Meretz goes to High Court over TA Shabbat buses

MK Horowitz says transportation minister is ignoring needs of non-car-owning public, ‘surrendering to religious coercion.’

Israeli buses 390 (photo credit: Marc Israel Sellem)
Israeli buses 390
(photo credit: Marc Israel Sellem)
Members of the left-wing Meretz party petitioned the High Court of Justice on Wednesday morning, asking the court to order the Transportation Ministry to allow public transport on Shabbat in Tel Aviv.
In February, the Tel Aviv Municipal Council approved a resolution to ask the Transportation Ministry for permission to operate public transport on Shabbat.
Meretz Councilwoman Tamar Zandberg proposed the motion in conjunction with the secularist Be Free Israel organization, and Tel Aviv Mayor Ron Huldai also supported it.
However, hours after the motion passed, Transportation Minister Yisrael Katz rejected it outright, saying he had no intention of violating the status quo.
In their petition, Meretz representatives MK Nitzan Horowitz and Meretz faction members from the Tel Aviv Municipality argued that Katz’s refusal to consider Shabbat transport was contrary to his obligations under the law.
The petitioners stated that about 40 percent of Tel Aviv- Jaffa residents do not own a car, that the city has around 35,000 non-Jewish residents and that allowing public transportation on Shabbat would also have positive environmental implications.
The petition further notes that Haifa and Eilat already run public transportation on Shabbat, taxi services run all throughout the country and that the Transportation Ministry also permits Ben-Gurion Airport to run on Saturdays.
Katz had “completely disregarded” these considerations, the petitioners contend.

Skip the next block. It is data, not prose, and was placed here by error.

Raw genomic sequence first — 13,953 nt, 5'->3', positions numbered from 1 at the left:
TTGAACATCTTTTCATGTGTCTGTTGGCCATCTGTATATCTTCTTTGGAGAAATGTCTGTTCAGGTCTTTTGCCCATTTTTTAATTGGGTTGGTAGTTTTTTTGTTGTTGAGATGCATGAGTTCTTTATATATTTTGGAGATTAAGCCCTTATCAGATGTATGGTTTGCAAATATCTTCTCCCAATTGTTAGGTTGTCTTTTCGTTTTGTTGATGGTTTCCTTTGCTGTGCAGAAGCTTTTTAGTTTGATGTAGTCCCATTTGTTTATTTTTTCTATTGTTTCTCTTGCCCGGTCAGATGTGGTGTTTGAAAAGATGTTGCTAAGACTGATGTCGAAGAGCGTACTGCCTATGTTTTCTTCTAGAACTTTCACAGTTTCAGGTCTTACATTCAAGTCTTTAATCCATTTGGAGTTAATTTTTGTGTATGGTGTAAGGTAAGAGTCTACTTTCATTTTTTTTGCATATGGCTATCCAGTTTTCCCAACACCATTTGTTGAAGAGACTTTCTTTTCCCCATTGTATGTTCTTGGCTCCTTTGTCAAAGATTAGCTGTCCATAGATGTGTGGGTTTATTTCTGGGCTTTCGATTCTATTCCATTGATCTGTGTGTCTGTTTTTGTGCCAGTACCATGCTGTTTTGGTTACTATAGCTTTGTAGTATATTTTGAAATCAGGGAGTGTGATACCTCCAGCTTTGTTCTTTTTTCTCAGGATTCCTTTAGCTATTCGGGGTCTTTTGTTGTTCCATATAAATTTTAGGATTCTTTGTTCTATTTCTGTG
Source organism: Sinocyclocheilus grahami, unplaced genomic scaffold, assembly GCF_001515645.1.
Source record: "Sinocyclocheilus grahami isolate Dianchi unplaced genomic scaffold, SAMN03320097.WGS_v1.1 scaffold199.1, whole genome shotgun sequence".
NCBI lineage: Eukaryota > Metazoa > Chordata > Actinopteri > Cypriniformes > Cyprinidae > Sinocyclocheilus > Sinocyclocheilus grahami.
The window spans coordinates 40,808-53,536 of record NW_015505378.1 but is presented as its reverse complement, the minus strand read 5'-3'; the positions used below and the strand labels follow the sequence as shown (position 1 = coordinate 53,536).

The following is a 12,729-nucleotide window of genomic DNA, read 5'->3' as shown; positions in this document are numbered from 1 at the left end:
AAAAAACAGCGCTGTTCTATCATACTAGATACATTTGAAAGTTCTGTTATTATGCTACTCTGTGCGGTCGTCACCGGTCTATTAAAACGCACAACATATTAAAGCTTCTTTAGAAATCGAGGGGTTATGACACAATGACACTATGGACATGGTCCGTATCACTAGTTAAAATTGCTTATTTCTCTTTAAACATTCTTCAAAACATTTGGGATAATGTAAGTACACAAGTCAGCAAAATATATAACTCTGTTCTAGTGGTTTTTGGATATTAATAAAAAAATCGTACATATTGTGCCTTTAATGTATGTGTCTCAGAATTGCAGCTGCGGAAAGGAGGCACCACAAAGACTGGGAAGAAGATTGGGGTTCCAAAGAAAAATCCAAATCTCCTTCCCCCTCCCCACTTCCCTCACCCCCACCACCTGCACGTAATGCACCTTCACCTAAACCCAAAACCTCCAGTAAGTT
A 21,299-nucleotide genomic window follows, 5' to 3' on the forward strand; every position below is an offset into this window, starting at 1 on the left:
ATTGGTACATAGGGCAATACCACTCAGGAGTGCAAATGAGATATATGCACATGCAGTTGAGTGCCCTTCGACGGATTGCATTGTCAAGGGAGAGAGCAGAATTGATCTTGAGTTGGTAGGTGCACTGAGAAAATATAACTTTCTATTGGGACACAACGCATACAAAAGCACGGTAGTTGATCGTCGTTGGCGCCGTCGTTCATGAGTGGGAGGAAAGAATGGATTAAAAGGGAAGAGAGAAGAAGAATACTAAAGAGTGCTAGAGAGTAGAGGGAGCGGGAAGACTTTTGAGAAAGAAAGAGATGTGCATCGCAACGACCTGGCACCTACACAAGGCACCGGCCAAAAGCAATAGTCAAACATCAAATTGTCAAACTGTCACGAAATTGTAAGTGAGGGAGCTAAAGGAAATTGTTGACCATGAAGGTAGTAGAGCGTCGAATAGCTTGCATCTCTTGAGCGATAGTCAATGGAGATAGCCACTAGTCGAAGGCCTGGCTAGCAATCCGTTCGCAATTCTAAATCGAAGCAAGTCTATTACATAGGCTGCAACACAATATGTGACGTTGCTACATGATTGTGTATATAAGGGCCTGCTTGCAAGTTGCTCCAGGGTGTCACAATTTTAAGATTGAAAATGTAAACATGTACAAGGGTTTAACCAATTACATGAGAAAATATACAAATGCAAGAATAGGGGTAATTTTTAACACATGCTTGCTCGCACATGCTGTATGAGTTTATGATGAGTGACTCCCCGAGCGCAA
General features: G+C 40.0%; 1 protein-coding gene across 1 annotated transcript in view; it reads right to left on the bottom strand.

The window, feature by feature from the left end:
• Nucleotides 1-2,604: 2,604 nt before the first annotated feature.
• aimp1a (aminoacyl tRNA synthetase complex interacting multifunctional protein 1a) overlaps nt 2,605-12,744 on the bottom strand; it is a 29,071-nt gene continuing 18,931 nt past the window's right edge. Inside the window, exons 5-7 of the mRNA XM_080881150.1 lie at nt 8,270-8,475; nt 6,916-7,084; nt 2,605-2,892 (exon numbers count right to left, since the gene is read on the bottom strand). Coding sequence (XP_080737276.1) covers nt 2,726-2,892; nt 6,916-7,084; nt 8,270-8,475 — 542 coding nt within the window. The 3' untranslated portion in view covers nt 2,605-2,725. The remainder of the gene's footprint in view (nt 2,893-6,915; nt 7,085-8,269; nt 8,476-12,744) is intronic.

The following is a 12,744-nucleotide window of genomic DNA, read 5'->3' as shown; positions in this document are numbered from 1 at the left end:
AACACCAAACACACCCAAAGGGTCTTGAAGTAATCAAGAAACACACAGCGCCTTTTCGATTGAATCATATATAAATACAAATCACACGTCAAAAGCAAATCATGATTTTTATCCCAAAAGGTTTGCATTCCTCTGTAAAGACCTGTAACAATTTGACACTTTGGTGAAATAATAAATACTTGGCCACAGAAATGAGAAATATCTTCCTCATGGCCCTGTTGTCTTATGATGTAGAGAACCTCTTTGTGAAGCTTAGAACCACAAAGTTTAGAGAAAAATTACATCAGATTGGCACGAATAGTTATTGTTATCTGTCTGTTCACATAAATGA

Among other things, the petition also addressed the transportation minister’s argument that he did not want to change the status quo.
The petitioners argued that the “status quo,” including regarding Shabbat public transportation, dates back to before the State of Israel was established.
In 1947, when the British Mandate of Palestine had a population of around 400,000 Jews, David Ben- Gurion wrote a letter to the Agudat Israel, the original political party representing ultra-Orthodox Jews in prestate Israel.
In that letter, the future first prime minister of Israel made promises about “saving the country’s Jewish character,” the petition said, arguing that this was the roots of what Katz referred to as the “status quo.”
Attempts to anchor the “status quo” in legislation have failed, the petitioners continued.
The transportation minister is obligated as a representative of government authority, to consider all relevant data when deciding specific issues, so that the public derives the greatest benefit, they added.
“Efficient public transport must work seven days a week,” Horowitz said on Tuesday. “Suspending this essential service because of religious coercion, is intolerable, harmful to the environment and to society.”
The Meretz MK added that the resolution by the Tel Aviv Municipality regarding public transport on Shabbat was a “historic decision.”
He accused the transportation minister of surrendering to religious coercion and “hiding behind the hollow facade of the ‘status quo.’” “The government is mistreating the large segment of the public who do not have a car, who cannot drive or who do not want to pay for fuel and parking, and who would like public transportation, all because of ancient arrangements with ultra-Orthodox parties, which are now obsolete,” Horowitz added.
“We hope the High Court will put an end to this folly and allow municipalities and cities who wish to run public transport on Shabbat to do so, just as they do in Haifa and Eilat, without disturbing the ultra-Orthodox public,” he said.
Zandberg said that Meretz filed the petition because the faction believed the transportation minister’s refusal to consider public transport on Shabbat was unreasonable and not really lawful.
“[The issue] is of great importance and central to our lives,” Zandberg said, adding that the “status quo” had lost its relevance a long time ago.
Tel Aviv Deputy Mayor Meital Lehavi, also of Meretz, touched on environmental issues, adding that people are forced to purchase private vehicles because there is no public transport on Shabbat.
On Wednesday afternoon, the High Court asked the transportation minister to file a response to the petition by May 31.
Jeremy Sharon contributed to this report.